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Superbasin research to unearth mineral potential

Researchers from the University of Adelaide (UA) will perform an extensive geological study across four states and territories to benefit Australia’s resources industry.

The study of the Centralian Superbasin – rocks that were once part of a vast inland sea – will be investigated under a grant awarded by the Australian Research Council (ARC).

The $400,000 in ARC Linkage Project funding over three years will enable the university’s team of scientists to use new methods to explore the origins of the Superbasin, the remains of which span the Northern Territory and large areas of South Australia, Western Australia and Queensland, and are spread across a large chunk of central Australia.

Professor Alan Collins, a tectonic geologist with the University’s Department of Earth Sciences who is one of the study team led by Dr Juraj Farkas, said the research will also benefit Australia’s resources economy.

“It helps us pinpoint where deposits of copper and other minerals might be located,” he said.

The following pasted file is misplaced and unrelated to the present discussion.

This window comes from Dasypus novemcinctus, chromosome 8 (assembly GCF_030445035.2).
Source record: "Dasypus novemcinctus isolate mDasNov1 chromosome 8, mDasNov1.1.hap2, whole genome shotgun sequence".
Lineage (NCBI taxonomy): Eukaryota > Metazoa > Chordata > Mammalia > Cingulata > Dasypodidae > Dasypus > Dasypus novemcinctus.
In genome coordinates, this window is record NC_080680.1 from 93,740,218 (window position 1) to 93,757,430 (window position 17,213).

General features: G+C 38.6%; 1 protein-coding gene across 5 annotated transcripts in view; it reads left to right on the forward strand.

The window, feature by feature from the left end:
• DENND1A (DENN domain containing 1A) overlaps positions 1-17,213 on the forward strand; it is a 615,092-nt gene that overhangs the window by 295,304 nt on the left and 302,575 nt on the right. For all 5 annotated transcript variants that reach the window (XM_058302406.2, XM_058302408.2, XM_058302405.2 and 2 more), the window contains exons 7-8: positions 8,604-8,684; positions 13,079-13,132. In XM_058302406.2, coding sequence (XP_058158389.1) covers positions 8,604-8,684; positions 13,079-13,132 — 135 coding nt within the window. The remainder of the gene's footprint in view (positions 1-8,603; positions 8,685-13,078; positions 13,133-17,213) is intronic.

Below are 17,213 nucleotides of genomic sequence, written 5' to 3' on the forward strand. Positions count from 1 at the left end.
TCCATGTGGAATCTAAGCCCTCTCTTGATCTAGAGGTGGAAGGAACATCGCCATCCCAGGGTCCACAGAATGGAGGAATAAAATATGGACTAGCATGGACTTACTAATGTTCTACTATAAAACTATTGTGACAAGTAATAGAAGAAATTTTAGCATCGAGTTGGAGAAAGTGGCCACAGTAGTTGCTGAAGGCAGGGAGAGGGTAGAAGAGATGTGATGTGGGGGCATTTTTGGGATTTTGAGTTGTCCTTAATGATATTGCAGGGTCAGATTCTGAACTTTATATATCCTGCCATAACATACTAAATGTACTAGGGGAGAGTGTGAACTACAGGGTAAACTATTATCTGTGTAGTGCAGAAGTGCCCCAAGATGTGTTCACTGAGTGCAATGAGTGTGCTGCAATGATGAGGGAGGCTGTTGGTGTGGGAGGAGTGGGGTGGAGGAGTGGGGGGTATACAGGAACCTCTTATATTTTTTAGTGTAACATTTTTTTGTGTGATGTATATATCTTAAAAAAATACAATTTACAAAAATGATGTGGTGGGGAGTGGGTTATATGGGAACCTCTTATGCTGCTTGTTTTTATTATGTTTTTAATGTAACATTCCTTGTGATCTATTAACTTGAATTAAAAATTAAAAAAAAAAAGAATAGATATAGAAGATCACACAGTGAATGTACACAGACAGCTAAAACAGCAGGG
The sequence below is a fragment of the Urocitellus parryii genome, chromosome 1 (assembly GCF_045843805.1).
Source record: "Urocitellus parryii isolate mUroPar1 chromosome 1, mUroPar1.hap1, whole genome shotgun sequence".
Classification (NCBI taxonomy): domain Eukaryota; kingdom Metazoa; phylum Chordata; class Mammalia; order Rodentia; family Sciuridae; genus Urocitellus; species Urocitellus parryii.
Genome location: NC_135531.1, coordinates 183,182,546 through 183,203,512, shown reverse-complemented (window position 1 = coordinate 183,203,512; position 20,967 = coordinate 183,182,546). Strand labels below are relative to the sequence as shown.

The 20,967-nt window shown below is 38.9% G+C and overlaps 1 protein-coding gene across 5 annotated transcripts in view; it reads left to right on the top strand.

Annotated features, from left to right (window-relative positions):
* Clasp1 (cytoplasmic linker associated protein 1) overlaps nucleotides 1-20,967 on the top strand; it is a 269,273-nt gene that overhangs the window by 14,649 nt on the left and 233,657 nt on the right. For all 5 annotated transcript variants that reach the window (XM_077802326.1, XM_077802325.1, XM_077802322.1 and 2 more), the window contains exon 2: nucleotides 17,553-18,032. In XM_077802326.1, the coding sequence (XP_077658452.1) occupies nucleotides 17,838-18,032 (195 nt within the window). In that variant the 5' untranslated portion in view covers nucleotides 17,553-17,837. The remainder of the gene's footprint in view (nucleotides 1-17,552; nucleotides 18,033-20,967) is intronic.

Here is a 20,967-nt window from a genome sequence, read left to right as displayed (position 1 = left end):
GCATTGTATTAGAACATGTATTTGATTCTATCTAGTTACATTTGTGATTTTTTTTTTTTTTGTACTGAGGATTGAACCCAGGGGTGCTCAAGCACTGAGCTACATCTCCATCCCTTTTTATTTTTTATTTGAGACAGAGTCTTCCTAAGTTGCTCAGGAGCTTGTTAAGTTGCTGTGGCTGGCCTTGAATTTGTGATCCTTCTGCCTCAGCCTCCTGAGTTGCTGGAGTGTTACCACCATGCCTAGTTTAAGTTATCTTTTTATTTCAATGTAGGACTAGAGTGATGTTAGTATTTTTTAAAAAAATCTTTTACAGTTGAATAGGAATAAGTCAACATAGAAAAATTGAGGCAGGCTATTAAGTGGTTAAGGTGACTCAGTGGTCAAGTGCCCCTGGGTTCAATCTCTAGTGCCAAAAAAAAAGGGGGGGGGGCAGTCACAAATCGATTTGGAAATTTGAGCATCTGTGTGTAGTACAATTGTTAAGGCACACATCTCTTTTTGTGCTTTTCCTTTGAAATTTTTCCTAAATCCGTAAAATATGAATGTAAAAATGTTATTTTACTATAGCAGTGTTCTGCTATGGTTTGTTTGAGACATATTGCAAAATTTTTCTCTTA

Collins said the research is aimed at using new ways of dating ancient sedimentary rocks in deep time to build a framework of how the Australian continent evolved. This is understood through the time of evolution of large complex animals, extreme climate change and changing chemistry of the atmosphere and oceans.

“In most of central Australia, when you are out there you are walking on rocks that were part of this giant inland sea,” he said.

“The chemistry tells us a story . . . we’re fundamentally interested in how our planet evolved – how did we get to be different from Venus or Mars, for instance, and in building a framework that tells us about Earth before fossils.

“The information about how our continent and how the Earth system evolved is held within these rocks and we aim to use new dating and geochemical techniques to unlock the information preserved in these rocks.”

Novel isotope techniques, advances in analytical instrumentation and world-leading laser-based dating of sedimentary rocks will be among the new methods used in the study.

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